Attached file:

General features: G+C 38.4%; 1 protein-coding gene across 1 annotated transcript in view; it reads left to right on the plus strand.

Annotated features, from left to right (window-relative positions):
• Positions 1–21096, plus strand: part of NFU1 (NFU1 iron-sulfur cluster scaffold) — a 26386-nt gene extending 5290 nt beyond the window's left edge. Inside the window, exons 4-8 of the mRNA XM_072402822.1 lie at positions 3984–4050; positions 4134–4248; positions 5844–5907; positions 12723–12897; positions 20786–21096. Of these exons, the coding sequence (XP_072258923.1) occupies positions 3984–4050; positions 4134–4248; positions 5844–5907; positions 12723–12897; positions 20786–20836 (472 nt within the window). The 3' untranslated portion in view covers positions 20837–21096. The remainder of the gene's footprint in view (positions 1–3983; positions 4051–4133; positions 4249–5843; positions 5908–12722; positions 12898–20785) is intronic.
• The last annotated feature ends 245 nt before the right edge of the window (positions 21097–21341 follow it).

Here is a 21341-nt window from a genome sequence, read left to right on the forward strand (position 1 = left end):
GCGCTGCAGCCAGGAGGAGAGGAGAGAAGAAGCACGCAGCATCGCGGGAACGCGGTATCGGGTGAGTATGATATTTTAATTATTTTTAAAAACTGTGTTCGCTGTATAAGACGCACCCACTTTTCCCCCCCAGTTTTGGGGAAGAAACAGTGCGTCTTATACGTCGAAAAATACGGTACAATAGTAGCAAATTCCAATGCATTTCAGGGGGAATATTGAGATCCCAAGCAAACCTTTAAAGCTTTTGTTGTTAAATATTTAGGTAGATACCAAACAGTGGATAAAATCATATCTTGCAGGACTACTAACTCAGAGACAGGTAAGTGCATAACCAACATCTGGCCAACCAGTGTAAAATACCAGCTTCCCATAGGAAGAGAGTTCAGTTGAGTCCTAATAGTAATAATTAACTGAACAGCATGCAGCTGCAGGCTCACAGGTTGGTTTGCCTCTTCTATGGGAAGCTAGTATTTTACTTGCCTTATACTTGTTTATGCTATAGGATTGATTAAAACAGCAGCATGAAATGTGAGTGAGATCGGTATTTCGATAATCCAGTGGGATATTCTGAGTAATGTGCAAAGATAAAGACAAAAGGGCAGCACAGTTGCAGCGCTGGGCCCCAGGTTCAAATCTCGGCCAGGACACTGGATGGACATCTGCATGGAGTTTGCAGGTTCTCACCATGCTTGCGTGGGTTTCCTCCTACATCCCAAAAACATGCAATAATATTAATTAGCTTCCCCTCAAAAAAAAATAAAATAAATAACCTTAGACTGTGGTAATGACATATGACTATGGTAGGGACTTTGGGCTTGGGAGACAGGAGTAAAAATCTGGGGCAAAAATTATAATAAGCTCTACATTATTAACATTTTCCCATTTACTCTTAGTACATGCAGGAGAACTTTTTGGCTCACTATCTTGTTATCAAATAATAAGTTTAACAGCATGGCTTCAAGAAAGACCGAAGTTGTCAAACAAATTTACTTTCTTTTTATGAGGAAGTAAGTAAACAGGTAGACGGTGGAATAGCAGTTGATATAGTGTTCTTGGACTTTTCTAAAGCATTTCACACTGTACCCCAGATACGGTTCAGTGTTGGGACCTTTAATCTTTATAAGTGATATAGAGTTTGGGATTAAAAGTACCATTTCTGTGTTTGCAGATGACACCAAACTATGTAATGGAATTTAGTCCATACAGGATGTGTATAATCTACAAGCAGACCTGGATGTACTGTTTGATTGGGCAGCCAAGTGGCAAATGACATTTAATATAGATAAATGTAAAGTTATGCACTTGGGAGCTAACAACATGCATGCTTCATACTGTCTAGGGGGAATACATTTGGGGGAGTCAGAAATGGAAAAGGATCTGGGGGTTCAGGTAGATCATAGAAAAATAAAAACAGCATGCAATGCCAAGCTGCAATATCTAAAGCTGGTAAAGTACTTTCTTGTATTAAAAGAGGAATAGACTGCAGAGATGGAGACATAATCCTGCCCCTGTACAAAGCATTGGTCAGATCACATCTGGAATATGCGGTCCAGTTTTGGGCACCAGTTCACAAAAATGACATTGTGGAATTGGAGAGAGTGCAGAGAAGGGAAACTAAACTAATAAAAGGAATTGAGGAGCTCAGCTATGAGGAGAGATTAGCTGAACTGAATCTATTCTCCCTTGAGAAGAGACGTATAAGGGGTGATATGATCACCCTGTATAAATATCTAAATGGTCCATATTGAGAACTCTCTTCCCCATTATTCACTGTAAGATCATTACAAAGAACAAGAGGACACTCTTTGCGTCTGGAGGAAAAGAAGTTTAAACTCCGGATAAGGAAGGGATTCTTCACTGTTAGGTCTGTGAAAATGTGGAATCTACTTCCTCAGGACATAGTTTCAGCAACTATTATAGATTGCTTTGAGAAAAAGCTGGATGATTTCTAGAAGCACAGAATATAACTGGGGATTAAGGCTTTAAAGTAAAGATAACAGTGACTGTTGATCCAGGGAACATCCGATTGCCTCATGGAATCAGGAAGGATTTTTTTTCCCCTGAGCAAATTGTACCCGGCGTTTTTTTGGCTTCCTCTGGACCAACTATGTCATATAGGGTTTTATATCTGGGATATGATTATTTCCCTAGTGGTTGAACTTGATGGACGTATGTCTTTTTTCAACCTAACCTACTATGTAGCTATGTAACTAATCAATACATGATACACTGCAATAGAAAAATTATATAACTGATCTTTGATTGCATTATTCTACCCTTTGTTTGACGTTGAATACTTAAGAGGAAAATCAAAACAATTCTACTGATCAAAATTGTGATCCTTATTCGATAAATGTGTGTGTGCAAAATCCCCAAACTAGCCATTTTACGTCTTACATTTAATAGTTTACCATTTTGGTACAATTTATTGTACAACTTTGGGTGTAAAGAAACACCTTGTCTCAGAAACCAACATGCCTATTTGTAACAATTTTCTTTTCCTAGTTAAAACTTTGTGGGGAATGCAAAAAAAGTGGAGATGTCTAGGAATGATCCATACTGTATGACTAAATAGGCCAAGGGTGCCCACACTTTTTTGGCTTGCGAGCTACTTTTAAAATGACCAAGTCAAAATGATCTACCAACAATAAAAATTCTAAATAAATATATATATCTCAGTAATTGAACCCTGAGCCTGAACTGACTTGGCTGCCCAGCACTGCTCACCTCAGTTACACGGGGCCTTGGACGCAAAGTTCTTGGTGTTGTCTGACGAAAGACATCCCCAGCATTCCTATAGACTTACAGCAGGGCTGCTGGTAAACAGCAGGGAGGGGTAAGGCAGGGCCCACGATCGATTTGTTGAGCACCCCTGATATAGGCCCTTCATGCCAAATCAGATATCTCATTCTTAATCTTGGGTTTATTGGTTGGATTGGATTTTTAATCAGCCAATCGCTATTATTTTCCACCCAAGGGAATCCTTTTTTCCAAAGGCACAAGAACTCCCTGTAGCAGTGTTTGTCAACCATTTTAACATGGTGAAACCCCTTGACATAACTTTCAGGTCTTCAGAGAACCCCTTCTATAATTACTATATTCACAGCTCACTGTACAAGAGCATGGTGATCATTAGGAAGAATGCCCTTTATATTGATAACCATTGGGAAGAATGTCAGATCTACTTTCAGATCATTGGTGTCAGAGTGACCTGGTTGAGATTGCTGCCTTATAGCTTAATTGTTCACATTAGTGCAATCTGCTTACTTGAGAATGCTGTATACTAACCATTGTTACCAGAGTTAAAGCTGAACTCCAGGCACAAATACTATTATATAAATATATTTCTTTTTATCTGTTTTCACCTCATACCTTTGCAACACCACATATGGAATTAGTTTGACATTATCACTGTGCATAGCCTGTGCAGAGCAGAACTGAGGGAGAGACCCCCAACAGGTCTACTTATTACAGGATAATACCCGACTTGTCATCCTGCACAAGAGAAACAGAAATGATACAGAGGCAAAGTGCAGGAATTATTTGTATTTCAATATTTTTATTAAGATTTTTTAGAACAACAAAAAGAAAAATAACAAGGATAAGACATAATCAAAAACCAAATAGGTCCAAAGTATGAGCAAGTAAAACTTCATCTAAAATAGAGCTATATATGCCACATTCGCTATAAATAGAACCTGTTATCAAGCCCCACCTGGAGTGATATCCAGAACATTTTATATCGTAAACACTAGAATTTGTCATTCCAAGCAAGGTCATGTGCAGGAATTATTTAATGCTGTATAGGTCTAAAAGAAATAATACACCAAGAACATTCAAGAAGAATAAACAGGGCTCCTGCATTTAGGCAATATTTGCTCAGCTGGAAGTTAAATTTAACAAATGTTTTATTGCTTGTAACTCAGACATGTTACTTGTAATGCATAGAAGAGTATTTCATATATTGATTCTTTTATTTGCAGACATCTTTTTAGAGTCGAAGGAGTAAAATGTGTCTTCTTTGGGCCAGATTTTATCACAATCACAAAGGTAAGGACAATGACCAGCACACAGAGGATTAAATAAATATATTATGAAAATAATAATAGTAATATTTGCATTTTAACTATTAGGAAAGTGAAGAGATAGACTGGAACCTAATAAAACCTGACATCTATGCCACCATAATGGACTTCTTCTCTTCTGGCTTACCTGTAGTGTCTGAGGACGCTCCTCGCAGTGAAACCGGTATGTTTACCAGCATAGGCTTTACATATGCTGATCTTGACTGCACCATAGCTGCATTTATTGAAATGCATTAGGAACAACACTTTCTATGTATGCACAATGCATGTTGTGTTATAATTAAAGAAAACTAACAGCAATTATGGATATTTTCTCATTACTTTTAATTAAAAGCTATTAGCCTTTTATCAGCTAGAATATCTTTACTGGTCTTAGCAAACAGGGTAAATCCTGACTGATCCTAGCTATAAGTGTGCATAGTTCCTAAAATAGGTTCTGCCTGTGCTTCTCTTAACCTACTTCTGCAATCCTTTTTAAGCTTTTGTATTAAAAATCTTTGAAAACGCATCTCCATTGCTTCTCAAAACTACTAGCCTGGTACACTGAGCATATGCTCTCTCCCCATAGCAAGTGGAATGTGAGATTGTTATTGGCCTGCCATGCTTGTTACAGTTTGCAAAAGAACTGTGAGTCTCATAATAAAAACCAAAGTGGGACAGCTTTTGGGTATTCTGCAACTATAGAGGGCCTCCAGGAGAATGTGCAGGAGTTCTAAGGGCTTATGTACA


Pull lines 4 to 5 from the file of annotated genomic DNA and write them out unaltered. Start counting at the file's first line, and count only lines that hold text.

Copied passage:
• The last annotated feature ends 245 nt before the right edge of the window (positions 21097–21341 follow it).

Here is a 21341-nt window from a genome sequence, read left to right on the forward strand (position 1 = left end):